Registered: Feb 2008
07-02-12 03:01 PM
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Exist the following News:
El Nino Rains are No Guarantee for Soybeans
OMAHA (DTN) -- The U.S. soybean crop enters the start of its blooming and pod-setting phase with significant concerns about hot, dry weather in large portions of the Midwest.
Soybean plants are stressed and crop conditions are the lowest in 10 years after declining for the last three weeks during June.
Despite this situation, trade sentiment over which crop -- corn or soybeans -- is in the most trouble entering summer is overwhelmingly on the side of corn. That's because corn is going through its one and only flowering and pollination phase, whereas soybeans have their main flowering stage later in the season. Soybeans can go through several flowering sequences depending on weather conditions.
There's another reason for a somewhat lower level of concern for soybeans compared to corn. A developing El Nino temperature and wind pattern in the Pacific Ocean could bring rain into the Midwest in time to help soybean plants produce a decent crop, even with the weather difficulties of this season's late spring and early summer.
El Nino describes the equatorial Pacific temperatures being above normal for a sustained period of time. The barometric pattern during an El Nino features sustained subtropical jet stream winds blowing west to east, and brings above-average precipitation into the central U.S.
The Pacific temperature trend is turning warmer, after more than two years of El Nino's counterpart, La Nina, being in effect.
Will El Nino development actually offer substantial relief for the driest areas of the Midwest? Telvent DTN senior ag meteorologist Mike Palmerino isn't so sure it will.
"I don't think that El Nino bails out the Eastern Corn Belt," Palmerino said. "Actually, research done on El Ninos during summertime shows a tendency for drier conditions in the Midwest, so El Nino does not seem likely to offer much of a pattern change for the Eastern Corn Belt."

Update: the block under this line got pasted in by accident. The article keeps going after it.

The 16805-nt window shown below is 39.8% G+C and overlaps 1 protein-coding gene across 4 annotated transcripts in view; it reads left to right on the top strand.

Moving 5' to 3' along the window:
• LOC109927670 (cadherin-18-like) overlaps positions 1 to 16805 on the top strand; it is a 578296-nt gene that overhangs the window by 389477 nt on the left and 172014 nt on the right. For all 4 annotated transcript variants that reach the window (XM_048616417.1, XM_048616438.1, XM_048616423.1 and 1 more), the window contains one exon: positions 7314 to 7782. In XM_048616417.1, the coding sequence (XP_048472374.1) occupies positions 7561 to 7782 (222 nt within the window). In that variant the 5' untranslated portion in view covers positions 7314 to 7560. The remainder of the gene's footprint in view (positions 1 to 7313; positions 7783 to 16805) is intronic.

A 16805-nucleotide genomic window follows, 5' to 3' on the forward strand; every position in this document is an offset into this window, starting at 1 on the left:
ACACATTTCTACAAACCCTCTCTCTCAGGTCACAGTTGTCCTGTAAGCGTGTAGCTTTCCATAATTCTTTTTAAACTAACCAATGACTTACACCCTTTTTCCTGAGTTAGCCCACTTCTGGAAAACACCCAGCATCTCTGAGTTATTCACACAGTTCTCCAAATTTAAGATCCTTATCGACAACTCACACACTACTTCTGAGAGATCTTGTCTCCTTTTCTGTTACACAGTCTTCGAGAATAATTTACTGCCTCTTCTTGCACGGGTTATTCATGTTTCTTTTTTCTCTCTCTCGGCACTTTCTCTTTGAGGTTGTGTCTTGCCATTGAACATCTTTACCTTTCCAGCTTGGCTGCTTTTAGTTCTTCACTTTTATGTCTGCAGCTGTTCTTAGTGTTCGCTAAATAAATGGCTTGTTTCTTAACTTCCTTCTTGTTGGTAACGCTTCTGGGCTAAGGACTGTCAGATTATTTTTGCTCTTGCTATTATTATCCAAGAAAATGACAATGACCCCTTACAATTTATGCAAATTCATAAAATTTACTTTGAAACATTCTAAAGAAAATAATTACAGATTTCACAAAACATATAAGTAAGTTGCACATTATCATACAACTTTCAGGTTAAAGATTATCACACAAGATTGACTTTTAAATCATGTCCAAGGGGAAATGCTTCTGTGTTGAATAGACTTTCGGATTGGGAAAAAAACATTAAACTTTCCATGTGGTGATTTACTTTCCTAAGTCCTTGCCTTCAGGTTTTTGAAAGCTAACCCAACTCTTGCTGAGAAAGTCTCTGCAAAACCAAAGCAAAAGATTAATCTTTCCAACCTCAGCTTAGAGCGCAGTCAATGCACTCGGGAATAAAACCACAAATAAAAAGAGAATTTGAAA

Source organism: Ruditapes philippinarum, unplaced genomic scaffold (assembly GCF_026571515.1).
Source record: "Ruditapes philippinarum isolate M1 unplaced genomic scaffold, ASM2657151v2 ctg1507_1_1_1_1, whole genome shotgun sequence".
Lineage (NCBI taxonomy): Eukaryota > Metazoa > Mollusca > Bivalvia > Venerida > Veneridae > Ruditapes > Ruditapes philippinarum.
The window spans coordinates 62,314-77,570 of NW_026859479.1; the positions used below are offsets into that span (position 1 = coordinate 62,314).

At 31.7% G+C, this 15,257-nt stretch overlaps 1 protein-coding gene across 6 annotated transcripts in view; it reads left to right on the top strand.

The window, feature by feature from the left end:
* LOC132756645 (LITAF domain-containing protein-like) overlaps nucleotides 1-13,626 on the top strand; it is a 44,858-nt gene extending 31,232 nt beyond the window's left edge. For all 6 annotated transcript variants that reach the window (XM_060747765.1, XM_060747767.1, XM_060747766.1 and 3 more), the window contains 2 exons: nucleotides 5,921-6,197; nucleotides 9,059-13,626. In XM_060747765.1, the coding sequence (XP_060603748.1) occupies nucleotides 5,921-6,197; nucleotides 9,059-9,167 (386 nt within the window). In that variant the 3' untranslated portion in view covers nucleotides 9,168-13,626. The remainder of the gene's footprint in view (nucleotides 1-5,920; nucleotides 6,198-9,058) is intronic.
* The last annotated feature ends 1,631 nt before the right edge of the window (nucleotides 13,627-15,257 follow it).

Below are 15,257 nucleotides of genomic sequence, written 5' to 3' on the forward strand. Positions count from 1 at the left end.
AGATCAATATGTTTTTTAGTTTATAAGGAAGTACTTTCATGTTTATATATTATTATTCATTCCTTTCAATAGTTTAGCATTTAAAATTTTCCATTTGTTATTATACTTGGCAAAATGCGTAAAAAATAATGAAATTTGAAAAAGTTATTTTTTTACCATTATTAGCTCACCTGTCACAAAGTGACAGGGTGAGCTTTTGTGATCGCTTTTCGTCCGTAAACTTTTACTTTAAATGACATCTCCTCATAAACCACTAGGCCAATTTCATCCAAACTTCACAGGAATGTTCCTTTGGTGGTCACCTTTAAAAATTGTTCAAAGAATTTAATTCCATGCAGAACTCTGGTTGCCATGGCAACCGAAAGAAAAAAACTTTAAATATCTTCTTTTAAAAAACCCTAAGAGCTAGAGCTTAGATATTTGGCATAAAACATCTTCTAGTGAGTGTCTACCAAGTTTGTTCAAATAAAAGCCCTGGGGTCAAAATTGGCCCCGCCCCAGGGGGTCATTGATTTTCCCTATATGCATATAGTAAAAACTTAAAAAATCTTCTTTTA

South Dakota state climatologist Dennis Todey is also not on board with the idea that El Nino-related rains will move in during late summer to turn the dryness situation around. "I don't look for El Nino patterns to show up on time to help things out. It looks more like fallSeptember into October," he said. "And right now this El Nino does not look like a very strong one, so that is not a big winner for us."
For Nebraska state climatologist Al Dutcher, a benefit of wind patterns from an El Nino would be to help the typical late-summer monsoon rains have a greater moisture supply.
"El Nino could help form a tropical connection to feed monsoonal moisture into the Southwest, and then train east into the Rockies and Plains," Dutcher said. "We need to hope for a rapid evolution of El Nino like we saw with La Nina the last couple years."
Such uncertainty is bound to keep soybean prices in a bullish tone regarding crop weather unless and until El Nino rains -- or any kind of rain, for that matter -- show up with any consistency, said DTN senior analyst Darin Newsom.
"The key to soybeans, much like corn, remains concern over what damage is being done to the crop at a time when crop production had little margin for error," Newsom said. "Unlike corn, though, there is little USDA is going to be able to do in regards to number 'adjustments' to keep domestic supplies from tightening to alarming levels if the weather doesn't change."
Bryce Anderson can be reached at firstname.lastname@example.org
Posted at 2:13PM CDT 06/29/12 by Bryce Anderson